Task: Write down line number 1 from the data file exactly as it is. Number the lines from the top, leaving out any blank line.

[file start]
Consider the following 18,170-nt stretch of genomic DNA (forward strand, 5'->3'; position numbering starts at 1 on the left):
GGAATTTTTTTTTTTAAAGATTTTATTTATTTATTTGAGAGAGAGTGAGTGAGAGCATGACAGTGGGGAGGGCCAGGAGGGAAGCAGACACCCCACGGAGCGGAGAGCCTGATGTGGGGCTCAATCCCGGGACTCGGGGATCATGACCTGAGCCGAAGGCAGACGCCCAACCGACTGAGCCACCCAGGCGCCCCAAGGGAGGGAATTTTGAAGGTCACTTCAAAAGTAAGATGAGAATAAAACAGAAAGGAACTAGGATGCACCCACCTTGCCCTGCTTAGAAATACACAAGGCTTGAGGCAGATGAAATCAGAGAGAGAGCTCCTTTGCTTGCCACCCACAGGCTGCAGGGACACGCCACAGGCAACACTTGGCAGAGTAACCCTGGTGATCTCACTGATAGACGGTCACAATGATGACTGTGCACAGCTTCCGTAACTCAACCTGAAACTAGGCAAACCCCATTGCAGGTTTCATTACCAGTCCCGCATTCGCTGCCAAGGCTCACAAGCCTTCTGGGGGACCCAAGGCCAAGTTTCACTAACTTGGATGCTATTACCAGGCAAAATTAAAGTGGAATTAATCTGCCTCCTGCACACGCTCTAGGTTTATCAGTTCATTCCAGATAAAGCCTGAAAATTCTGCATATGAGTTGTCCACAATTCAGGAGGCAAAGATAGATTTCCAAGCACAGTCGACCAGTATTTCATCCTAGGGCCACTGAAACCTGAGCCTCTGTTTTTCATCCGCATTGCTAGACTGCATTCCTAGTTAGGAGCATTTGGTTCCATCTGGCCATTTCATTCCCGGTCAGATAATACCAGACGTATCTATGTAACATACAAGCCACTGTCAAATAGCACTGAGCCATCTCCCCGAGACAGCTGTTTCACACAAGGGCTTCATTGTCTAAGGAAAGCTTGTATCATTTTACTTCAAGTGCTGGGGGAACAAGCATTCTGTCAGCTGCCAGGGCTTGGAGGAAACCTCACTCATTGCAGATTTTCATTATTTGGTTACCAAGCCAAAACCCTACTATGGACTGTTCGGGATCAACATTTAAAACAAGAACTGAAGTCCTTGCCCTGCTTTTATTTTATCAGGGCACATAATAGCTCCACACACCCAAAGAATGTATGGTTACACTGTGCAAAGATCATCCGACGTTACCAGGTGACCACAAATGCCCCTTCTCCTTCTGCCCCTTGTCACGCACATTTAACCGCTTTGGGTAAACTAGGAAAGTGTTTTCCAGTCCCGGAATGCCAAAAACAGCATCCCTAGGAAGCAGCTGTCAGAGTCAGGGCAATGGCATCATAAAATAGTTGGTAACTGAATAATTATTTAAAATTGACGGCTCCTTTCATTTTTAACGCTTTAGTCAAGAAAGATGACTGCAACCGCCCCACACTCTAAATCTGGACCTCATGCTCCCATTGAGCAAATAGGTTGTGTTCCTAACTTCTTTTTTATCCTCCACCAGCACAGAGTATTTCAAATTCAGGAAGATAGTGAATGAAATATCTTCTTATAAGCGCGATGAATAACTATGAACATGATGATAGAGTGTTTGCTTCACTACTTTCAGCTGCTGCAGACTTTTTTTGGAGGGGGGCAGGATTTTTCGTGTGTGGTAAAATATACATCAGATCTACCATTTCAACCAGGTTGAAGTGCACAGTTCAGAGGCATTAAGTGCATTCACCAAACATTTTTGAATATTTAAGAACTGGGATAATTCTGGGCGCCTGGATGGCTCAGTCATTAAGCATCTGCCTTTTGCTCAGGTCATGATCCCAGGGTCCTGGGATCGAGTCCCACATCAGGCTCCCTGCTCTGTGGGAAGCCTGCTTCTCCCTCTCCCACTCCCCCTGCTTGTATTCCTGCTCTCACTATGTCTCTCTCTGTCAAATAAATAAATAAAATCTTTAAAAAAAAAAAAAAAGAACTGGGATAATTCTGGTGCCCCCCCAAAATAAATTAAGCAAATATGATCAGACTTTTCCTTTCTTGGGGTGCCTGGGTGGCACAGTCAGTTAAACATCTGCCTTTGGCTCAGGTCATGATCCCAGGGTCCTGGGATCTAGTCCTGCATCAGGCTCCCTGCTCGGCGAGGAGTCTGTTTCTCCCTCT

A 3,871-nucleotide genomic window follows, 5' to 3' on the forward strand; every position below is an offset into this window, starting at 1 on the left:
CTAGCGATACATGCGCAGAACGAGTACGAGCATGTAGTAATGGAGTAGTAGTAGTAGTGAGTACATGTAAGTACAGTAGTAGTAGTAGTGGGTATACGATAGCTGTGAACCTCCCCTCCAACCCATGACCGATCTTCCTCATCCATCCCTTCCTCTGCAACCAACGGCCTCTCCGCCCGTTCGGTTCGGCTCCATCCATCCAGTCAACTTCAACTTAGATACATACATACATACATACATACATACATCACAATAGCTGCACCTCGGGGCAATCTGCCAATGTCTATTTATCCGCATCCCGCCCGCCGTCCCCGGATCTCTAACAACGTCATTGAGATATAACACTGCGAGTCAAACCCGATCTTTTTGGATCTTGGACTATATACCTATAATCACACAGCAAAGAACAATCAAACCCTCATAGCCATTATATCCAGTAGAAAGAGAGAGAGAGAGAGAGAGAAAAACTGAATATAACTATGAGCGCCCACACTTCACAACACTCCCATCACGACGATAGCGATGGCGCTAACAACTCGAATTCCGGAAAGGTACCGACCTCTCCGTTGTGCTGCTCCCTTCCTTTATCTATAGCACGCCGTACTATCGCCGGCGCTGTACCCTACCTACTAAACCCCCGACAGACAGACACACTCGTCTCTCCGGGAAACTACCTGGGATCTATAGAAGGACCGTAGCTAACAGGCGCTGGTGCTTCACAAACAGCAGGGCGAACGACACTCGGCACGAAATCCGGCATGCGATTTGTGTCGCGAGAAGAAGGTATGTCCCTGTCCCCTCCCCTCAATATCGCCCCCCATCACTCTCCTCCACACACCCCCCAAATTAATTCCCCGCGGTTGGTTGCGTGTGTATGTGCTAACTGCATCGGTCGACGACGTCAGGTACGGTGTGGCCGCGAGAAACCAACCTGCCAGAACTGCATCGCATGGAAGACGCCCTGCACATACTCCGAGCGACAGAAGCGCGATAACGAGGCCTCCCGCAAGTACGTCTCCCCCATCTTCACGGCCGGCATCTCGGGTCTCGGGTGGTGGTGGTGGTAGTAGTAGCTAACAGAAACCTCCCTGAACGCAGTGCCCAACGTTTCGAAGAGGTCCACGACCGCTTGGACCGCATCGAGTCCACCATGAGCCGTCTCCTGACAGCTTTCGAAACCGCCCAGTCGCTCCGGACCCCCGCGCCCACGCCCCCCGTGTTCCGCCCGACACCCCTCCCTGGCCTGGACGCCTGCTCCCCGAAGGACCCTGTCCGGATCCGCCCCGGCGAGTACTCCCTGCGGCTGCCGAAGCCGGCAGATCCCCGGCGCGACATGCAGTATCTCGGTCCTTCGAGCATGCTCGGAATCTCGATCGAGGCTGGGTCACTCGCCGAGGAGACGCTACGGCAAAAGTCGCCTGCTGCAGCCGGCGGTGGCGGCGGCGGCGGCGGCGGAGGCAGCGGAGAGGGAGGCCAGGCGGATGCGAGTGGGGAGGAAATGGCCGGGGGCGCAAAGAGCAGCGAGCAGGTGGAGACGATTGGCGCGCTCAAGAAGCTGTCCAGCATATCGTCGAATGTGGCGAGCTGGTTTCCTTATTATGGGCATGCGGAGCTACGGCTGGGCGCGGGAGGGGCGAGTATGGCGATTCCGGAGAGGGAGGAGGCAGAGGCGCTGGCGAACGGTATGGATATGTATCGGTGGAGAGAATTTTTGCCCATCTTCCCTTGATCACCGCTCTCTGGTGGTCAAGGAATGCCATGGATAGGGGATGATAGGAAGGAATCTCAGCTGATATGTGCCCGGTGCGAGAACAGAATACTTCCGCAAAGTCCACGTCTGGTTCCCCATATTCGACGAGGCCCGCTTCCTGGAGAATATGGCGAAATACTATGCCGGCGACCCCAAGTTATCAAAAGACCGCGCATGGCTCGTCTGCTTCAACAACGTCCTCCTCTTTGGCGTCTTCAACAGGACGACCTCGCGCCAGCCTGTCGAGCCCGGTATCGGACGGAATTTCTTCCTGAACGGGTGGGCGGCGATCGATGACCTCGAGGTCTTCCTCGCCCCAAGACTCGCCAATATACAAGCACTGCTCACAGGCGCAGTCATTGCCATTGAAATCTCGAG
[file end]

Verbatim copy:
Consider the following 18,170-nt stretch of genomic DNA (forward strand, 5'->3'; position numbering starts at 1 on the left):